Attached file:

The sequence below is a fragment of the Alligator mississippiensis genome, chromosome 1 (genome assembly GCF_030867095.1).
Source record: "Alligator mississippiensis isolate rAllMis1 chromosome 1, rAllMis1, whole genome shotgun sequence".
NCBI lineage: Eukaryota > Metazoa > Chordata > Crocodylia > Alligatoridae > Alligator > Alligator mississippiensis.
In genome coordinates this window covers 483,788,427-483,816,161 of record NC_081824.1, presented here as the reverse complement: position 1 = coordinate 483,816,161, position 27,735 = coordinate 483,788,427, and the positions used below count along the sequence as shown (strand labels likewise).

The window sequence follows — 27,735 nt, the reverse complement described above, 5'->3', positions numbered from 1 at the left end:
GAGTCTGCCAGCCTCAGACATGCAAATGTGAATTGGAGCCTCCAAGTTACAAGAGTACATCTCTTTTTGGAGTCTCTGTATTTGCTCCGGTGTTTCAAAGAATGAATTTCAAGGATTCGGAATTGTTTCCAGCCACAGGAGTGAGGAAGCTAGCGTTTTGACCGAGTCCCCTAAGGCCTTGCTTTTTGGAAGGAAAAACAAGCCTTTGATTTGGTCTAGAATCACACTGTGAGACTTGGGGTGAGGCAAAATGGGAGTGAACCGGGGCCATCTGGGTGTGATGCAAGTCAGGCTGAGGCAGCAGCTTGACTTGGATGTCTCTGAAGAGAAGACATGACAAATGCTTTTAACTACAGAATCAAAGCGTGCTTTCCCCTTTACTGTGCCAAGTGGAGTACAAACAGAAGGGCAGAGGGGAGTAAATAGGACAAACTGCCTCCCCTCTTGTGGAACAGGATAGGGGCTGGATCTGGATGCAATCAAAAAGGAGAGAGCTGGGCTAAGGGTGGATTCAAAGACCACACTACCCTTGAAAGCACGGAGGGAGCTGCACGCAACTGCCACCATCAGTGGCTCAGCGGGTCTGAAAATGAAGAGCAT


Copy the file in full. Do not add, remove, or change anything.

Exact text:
The sequence below is a fragment of the Alligator mississippiensis genome, chromosome 1 (genome assembly GCF_030867095.1).
Source record: "Alligator mississippiensis isolate rAllMis1 chromosome 1, rAllMis1, whole genome shotgun sequence".
NCBI lineage: Eukaryota > Metazoa > Chordata > Crocodylia > Alligatoridae > Alligator > Alligator mississippiensis.
In genome coordinates this window covers 483,788,427-483,816,161 of record NC_081824.1, presented here as the reverse complement: position 1 = coordinate 483,816,161, position 27,735 = coordinate 483,788,427, and the positions used below count along the sequence as shown (strand labels likewise).

The window sequence follows — 27,735 nt, the reverse complement described above, 5'->3', positions numbered from 1 at the left end:
GAGTCTGCCAGCCTCAGACATGCAAATGTGAATTGGAGCCTCCAAGTTACAAGAGTACATCTCTTTTTGGAGTCTCTGTATTTGCTCCGGTGTTTCAAAGAATGAATTTCAAGGATTCGGAATTGTTTCCAGCCACAGGAGTGAGGAAGCTAGCGTTTTGACCGAGTCCCCTAAGGCCTTGCTTTTTGGAAGGAAAAACAAGCCTTTGATTTGGTCTAGAATCACACTGTGAGACTTGGGGTGAGGCAAAATGGGAGTGAACCGGGGCCATCTGGGTGTGATGCAAGTCAGGCTGAGGCAGCAGCTTGACTTGGATGTCTCTGAAGAGAAGACATGACAAATGCTTTTAACTACAGAATCAAAGCGTGCTTTCCCCTTTACTGTGCCAAGTGGAGTACAAACAGAAGGGCAGAGGGGAGTAAATAGGACAAACTGCCTCCCCTCTTGTGGAACAGGATAGGGGCTGGATCTGGATGCAATCAAAAAGGAGAGAGCTGGGCTAAGGGTGGATTCAAAGACCACACTACCCTTGAAAGCACGGAGGGAGCTGCACGCAACTGCCACCATCAGTGGCTCAGCGGGTCTGAAAATGAAGAGCAT